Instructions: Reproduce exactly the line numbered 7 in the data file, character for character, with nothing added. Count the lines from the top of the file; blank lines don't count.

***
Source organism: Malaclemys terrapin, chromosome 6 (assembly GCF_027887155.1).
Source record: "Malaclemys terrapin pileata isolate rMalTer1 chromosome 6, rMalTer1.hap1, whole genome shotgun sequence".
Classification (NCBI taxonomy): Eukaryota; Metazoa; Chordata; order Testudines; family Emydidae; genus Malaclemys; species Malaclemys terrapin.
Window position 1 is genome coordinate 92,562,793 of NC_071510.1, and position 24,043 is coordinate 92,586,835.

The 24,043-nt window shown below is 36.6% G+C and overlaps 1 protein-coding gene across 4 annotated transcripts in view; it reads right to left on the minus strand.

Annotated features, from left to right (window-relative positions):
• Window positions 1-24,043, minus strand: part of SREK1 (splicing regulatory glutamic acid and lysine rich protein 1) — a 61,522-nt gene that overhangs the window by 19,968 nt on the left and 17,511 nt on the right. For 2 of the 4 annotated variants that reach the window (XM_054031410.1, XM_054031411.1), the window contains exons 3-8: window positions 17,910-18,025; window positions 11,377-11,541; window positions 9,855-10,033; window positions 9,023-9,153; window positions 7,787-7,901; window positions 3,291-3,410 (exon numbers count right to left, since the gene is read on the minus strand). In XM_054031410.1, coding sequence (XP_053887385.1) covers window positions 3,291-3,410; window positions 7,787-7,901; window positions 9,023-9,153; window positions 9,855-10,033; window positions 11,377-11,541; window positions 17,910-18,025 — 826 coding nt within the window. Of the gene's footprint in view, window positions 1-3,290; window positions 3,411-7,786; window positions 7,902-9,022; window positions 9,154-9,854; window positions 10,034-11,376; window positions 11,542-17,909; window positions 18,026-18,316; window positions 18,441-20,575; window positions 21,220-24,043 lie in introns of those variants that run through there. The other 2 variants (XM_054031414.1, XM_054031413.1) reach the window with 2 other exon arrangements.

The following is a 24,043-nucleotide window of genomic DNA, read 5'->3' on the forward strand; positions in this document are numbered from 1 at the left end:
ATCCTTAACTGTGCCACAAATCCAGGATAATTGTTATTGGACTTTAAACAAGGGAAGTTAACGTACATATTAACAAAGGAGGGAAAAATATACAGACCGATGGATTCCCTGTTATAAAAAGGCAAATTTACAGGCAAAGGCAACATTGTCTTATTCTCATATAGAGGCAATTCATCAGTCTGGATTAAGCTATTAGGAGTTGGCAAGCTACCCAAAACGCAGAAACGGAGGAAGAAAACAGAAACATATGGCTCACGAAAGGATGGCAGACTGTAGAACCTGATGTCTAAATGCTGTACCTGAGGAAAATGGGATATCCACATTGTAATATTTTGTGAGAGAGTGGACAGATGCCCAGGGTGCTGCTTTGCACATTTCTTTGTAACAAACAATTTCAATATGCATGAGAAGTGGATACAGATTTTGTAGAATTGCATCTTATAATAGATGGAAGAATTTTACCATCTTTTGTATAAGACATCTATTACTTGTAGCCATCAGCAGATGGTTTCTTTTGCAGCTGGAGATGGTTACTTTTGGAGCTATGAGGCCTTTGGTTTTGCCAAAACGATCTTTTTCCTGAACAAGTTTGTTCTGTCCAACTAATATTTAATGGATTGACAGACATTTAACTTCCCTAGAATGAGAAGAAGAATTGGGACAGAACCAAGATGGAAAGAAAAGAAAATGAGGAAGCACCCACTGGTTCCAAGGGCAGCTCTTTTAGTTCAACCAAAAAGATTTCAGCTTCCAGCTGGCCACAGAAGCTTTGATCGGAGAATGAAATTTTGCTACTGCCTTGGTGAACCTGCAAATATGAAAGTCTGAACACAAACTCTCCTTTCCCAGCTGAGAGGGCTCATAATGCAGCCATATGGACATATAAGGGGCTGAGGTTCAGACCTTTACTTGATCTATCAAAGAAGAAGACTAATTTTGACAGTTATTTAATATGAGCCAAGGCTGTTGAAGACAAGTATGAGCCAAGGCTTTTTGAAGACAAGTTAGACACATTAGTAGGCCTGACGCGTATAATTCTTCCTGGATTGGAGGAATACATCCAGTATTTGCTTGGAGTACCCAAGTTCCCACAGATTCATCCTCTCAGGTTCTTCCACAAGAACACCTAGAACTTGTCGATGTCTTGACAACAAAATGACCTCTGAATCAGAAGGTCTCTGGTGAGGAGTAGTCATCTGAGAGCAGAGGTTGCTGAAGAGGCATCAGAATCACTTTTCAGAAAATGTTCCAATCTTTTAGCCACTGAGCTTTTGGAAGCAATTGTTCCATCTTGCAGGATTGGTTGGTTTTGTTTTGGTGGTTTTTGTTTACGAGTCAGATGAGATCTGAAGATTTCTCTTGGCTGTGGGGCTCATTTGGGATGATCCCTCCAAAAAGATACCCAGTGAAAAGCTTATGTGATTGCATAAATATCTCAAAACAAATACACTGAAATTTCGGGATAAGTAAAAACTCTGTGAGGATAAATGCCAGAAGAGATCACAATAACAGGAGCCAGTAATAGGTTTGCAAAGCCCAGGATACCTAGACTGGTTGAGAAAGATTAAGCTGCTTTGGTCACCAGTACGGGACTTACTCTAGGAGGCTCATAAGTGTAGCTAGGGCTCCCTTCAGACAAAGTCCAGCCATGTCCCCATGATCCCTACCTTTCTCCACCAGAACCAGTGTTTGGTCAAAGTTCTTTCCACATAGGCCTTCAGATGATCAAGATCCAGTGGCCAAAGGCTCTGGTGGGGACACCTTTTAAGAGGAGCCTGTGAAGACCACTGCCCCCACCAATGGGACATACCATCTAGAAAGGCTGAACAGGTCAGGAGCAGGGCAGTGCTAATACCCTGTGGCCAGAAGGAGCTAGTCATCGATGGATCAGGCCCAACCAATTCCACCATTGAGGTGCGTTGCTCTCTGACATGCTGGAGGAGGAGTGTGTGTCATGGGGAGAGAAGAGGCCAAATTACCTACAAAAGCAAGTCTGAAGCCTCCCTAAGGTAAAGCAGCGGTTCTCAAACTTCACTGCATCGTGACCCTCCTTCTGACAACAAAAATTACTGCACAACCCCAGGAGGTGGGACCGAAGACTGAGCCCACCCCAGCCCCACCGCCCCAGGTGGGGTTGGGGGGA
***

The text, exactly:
• Window positions 1-24,043, minus strand: part of SREK1 (splicing regulatory glutamic acid and lysine rich protein 1) — a 61,522-nt gene that overhangs the window by 19,968 nt on the left and 17,511 nt on the right. For 2 of the 4 annotated variants that reach the window (XM_054031410.1, XM_054031411.1), the window contains exons 3-8: window positions 17,910-18,025; window positions 11,377-11,541; window positions 9,855-10,033; window positions 9,023-9,153; window positions 7,787-7,901; window positions 3,291-3,410 (exon numbers count right to left, since the gene is read on the minus strand). In XM_054031410.1, coding sequence (XP_053887385.1) covers window positions 3,291-3,410; window positions 7,787-7,901; window positions 9,023-9,153; window positions 9,855-10,033; window positions 11,377-11,541; window positions 17,910-18,025 — 826 coding nt within the window. Of the gene's footprint in view, window positions 1-3,290; window positions 3,411-7,786; window positions 7,902-9,022; window positions 9,154-9,854; window positions 10,034-11,376; window positions 11,542-17,909; window positions 18,026-18,316; window positions 18,441-20,575; window positions 21,220-24,043 lie in introns of those variants that run through there. The other 2 variants (XM_054031414.1, XM_054031413.1) reach the window with 2 other exon arrangements.